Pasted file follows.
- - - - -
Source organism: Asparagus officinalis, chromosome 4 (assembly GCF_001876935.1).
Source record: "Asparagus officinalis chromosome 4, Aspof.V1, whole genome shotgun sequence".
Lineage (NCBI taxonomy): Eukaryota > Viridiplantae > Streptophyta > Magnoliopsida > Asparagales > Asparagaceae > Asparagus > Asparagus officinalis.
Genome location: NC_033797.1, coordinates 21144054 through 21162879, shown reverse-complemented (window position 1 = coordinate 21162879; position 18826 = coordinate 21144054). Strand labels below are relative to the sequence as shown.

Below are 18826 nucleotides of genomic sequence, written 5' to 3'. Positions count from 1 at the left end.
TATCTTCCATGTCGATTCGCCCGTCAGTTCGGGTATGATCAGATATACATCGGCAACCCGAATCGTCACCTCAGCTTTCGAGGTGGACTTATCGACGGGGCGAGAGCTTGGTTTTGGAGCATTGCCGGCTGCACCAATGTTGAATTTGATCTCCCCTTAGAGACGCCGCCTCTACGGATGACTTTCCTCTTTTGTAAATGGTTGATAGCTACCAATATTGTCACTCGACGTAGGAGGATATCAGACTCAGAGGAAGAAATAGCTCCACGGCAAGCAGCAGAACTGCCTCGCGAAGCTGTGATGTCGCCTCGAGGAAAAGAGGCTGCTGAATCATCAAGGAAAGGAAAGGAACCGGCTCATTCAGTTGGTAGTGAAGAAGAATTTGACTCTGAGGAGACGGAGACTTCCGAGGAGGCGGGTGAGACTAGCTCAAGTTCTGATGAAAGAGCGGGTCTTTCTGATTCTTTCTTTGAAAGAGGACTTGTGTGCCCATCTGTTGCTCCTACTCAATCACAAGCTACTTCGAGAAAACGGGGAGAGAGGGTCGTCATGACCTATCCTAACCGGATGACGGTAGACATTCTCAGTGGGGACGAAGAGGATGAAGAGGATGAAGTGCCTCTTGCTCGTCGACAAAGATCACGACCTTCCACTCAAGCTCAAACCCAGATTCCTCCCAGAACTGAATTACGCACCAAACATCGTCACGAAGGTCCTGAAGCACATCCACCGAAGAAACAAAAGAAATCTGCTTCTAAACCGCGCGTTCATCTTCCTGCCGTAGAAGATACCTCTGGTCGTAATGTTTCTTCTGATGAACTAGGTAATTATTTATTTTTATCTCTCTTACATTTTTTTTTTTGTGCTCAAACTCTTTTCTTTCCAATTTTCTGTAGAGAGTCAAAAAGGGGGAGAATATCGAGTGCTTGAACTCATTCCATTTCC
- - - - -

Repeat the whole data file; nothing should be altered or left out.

Source organism: Asparagus officinalis, chromosome 4 (assembly GCF_001876935.1).
Source record: "Asparagus officinalis chromosome 4, Aspof.V1, whole genome shotgun sequence".
Lineage (NCBI taxonomy): Eukaryota > Viridiplantae > Streptophyta > Magnoliopsida > Asparagales > Asparagaceae > Asparagus > Asparagus officinalis.
Genome location: NC_033797.1, coordinates 21144054 through 21162879, shown reverse-complemented (window position 1 = coordinate 21162879; position 18826 = coordinate 21144054). Strand labels below are relative to the sequence as shown.

Below are 18826 nucleotides of genomic sequence, written 5' to 3'. Positions count from 1 at the left end.
TATCTTCCATGTCGATTCGCCCGTCAGTTCGGGTATGATCAGATATACATCGGCAACCCGAATCGTCACCTCAGCTTTCGAGGTGGACTTATCGACGGGGCGAGAGCTTGGTTTTGGAGCATTGCCGGCTGCACCAATGTTGAATTTGATCTCCCCTTAGAGACGCCGCCTCTACGGATGACTTTCCTCTTTTGTAAATGGTTGATAGCTACCAATATTGTCACTCGACGTAGGAGGATATCAGACTCAGAGGAAGAAATAGCTCCACGGCAAGCAGCAGAACTGCCTCGCGAAGCTGTGATGTCGCCTCGAGGAAAAGAGGCTGCTGAATCATCAAGGAAAGGAAAGGAACCGGCTCATTCAGTTGGTAGTGAAGAAGAATTTGACTCTGAGGAGACGGAGACTTCCGAGGAGGCGGGTGAGACTAGCTCAAGTTCTGATGAAAGAGCGGGTCTTTCTGATTCTTTCTTTGAAAGAGGACTTGTGTGCCCATCTGTTGCTCCTACTCAATCACAAGCTACTTCGAGAAAACGGGGAGAGAGGGTCGTCATGACCTATCCTAACCGGATGACGGTAGACATTCTCAGTGGGGACGAAGAGGATGAAGAGGATGAAGTGCCTCTTGCTCGTCGACAAAGATCACGACCTTCCACTCAAGCTCAAACCCAGATTCCTCCCAGAACTGAATTACGCACCAAACATCGTCACGAAGGTCCTGAAGCACATCCACCGAAGAAACAAAAGAAATCTGCTTCTAAACCGCGCGTTCATCTTCCTGCCGTAGAAGATACCTCTGGTCGTAATGTTTCTTCTGATGAACTAGGTAATTATTTATTTTTATCTCTCTTACATTTTTTTTTTTGTGCTCAAACTCTTTTCTTTCCAATTTTCTGTAGAGAGTCAAAAAGGGGGAGAATATCGAGTGCTTGAACTCATTCCATTTCC